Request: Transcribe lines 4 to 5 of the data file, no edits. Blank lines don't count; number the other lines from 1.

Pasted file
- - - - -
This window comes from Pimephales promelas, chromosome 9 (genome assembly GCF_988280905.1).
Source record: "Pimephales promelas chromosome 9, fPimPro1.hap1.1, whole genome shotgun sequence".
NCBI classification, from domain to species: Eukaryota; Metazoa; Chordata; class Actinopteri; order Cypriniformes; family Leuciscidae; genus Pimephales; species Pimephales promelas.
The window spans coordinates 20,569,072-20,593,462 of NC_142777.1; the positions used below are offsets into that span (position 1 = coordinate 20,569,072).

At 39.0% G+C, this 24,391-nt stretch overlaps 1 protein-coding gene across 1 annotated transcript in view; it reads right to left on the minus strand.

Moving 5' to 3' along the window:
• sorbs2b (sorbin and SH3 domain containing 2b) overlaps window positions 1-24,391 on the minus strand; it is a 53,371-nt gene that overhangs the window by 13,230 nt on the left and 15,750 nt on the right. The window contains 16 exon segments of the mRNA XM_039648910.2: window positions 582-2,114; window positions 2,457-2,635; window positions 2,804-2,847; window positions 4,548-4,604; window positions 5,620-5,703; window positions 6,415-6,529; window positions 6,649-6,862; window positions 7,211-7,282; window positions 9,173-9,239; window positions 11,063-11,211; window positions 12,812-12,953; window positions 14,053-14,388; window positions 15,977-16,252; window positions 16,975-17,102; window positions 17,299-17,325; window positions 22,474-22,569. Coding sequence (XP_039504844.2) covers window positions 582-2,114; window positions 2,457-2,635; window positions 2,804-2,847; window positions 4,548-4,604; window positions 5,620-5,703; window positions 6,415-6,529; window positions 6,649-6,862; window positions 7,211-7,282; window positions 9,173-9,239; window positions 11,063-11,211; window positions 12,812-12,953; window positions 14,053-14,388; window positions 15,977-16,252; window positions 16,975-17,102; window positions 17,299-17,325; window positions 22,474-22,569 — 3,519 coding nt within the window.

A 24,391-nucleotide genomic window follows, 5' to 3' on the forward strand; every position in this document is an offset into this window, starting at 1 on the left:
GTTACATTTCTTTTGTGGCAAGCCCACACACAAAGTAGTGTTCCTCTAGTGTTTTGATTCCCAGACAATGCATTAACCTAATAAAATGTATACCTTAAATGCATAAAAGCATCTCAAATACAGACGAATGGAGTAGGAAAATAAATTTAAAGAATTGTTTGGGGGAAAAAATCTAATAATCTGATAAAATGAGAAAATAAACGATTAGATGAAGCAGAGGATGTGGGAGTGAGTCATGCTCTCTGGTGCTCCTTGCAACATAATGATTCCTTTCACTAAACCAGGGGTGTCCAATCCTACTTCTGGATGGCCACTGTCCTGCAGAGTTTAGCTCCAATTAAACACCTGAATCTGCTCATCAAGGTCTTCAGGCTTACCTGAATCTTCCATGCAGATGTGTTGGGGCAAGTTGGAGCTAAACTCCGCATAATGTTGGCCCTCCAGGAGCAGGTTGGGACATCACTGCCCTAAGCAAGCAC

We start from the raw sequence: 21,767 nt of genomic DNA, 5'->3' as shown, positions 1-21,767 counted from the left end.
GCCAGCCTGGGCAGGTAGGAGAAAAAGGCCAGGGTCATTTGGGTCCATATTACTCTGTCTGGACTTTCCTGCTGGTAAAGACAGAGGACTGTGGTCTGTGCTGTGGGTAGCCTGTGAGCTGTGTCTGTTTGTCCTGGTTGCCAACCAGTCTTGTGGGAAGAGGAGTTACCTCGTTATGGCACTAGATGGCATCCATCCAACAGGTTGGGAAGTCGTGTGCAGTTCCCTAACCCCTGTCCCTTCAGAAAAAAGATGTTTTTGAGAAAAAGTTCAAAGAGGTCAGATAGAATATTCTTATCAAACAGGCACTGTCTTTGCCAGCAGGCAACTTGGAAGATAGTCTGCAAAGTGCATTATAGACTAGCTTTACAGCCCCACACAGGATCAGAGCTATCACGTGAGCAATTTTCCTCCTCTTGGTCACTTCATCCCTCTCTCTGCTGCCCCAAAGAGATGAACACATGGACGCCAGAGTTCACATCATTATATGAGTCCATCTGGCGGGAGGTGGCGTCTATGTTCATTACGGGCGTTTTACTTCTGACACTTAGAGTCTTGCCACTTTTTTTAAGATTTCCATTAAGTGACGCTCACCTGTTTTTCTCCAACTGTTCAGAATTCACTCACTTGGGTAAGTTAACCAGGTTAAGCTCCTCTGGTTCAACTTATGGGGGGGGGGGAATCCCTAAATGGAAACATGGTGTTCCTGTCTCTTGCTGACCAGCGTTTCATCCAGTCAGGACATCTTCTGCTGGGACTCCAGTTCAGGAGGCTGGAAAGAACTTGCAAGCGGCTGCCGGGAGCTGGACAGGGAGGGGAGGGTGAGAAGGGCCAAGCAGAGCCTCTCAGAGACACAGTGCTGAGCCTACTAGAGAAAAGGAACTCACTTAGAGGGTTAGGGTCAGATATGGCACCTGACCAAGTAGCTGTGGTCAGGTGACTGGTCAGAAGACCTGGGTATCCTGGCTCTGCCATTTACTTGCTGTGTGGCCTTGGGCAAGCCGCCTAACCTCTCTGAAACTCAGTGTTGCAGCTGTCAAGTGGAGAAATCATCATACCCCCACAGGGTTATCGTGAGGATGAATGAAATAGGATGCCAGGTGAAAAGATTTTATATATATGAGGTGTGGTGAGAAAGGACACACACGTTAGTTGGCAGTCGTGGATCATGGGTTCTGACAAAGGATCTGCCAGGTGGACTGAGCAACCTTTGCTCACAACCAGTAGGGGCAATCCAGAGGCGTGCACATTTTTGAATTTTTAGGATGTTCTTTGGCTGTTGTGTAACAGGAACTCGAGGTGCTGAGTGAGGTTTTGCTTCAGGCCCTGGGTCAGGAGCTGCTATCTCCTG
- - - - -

The window spans coordinates 20,569,072-20,593,462 of NC_142777.1; the positions used below are offsets into that span (position 1 = coordinate 20,569,072).

At 39.0% G+C, this 24,391-nt stretch overlaps 1 protein-coding gene across 1 annotated transcript in view; it reads right to left on the minus strand.